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Horizontal cooperations between logistics service providers: motives, structure, performance

Horizontal cooperations between logistics service providers: motives, structure, performance Purpose – This paper aims to provide a comprehensive overview of the motives, structure and performance attributes of horizontal cooperations between logistics service providers (LSPs). Based on an analytical classification model, distinctive types of logistics cooperation that characterize the logistics landscape are identified. Design/methodology/approach – Empirical data were collected on horizontal LSP cooperations from managers of German LSPs. Different uni‐ and multi‐variate statistical methods including ANOVA and cluster analysis were applied to the dataset of 226 cooperations for a total of 6,081 involved parties. Findings – Horizontal cooperations with other LSPs are an organizational form used by 57 percent of LSPs. Cooperation decisions are substantially driven by external market objectives. Six distinctive types of cooperation are identified. They reveal the dominance of multi‐lateral and international networks that are mainly based on contractual agreements. There is a clear preference for partners with similar market competencies and for strong functional integration. Despite its inherent complexity, performance of these cooperations is high – its less than 19 percent failure rate makes these cooperations substantially more stable than cooperations within manufacturing industries. Research limitations/implications – This study is limited to an exploratory, descriptive approach in providing a sound understanding of the cooperation landscape. Practical implications – The findings contribute transparency to horizontal LSP cooperations and a common understanding of their idiosyncrasies. The conclusions help logistics managers to position themselves better within the cooperation landscape. Further, the analyses offer managers a conceptual classification of horizontal LSP cooperations and some guidance on how to structure their individual LSP cooperations more successfully. Originality/value – This paper is the first empirical study that defines the types of cooperation that comprise the logistics cooperation landscape. The analysis integrates a holistic perspective of their contractual, organizational, functional, geographical, service and resource scope and matches them with underlying motives and performance attributes. http://www.deepdyve.com/assets/images/DeepDyve-Logo-lg.png International Journal of Physical Distribution & Logistics Management Emerald Publishing

Horizontal cooperations between logistics service providers: motives, structure, performance

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Publisher
Emerald Publishing
Copyright
Copyright © 2011 Emerald Group Publishing Limited. All rights reserved.
ISSN
0960-0035
DOI
10.1108/09600031111147817
Publisher site
See Article on Publisher Site

Abstract

Purpose – This paper aims to provide a comprehensive overview of the motives, structure and performance attributes of horizontal cooperations between logistics service providers (LSPs). Based on an analytical classification model, distinctive types of logistics cooperation that characterize the logistics landscape are identified. Design/methodology/approach – Empirical data were collected on horizontal LSP cooperations from managers of German LSPs. Different uni‐ and multi‐variate statistical methods including ANOVA and cluster analysis were applied to the dataset of 226 cooperations for a total of 6,081 involved parties. Findings – Horizontal cooperations with other LSPs are an organizational form used by 57 percent of LSPs. Cooperation decisions are substantially driven by external market objectives. Six distinctive types of cooperation are identified. They reveal the dominance of multi‐lateral and international networks that are mainly based on contractual agreements. There is a clear preference for partners with similar market competencies and for strong functional integration. Despite its inherent complexity, performance of these cooperations is high – its less than 19 percent failure rate makes these cooperations substantially more stable than cooperations within manufacturing industries. Research limitations/implications – This study is limited to an exploratory, descriptive approach in providing a sound understanding of the cooperation landscape. Practical implications – The findings contribute transparency to horizontal LSP cooperations and a common understanding of their idiosyncrasies. The conclusions help logistics managers to position themselves better within the cooperation landscape. Further, the analyses offer managers a conceptual classification of horizontal LSP cooperations and some guidance on how to structure their individual LSP cooperations more successfully. Originality/value – This paper is the first empirical study that defines the types of cooperation that comprise the logistics cooperation landscape. The analysis integrates a holistic perspective of their contractual, organizational, functional, geographical, service and resource scope and matches them with underlying motives and performance attributes.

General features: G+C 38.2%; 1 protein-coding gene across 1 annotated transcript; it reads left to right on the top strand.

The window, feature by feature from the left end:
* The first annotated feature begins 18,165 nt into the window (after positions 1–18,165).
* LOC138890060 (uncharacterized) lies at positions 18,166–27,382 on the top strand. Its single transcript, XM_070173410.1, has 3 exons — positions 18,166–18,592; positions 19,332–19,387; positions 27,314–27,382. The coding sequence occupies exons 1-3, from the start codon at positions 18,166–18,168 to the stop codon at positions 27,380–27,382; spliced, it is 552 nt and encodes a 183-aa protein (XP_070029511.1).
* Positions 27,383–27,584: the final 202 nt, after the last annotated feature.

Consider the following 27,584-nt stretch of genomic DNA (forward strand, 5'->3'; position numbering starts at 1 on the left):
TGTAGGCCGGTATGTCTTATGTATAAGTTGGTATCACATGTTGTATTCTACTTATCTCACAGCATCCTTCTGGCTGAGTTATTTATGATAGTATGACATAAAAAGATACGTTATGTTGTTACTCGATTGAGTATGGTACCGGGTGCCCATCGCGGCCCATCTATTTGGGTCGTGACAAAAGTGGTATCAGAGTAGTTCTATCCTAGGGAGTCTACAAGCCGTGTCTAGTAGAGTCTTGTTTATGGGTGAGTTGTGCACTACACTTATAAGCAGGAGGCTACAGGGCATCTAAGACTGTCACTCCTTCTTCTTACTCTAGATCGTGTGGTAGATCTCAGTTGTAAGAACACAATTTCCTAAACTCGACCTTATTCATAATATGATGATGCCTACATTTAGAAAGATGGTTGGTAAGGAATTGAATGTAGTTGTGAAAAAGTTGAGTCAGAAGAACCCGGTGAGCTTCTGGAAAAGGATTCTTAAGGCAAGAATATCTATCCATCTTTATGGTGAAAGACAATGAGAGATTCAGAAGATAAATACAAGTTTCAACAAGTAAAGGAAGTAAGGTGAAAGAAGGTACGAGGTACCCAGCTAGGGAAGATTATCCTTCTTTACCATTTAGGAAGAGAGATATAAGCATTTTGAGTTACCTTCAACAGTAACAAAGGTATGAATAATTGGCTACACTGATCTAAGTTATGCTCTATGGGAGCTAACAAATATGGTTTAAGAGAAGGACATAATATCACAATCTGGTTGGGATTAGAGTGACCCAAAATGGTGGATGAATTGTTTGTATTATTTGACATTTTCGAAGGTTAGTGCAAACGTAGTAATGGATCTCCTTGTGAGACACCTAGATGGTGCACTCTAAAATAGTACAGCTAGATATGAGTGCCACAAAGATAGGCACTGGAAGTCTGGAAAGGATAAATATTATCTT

Journal

International Journal of Physical Distribution & Logistics ManagementEmerald Publishing

Published: Jul 12, 2011

Keywords: Horizontal cooperation; Logistics service provider; Cooperation types; Service delivery; Germany

References

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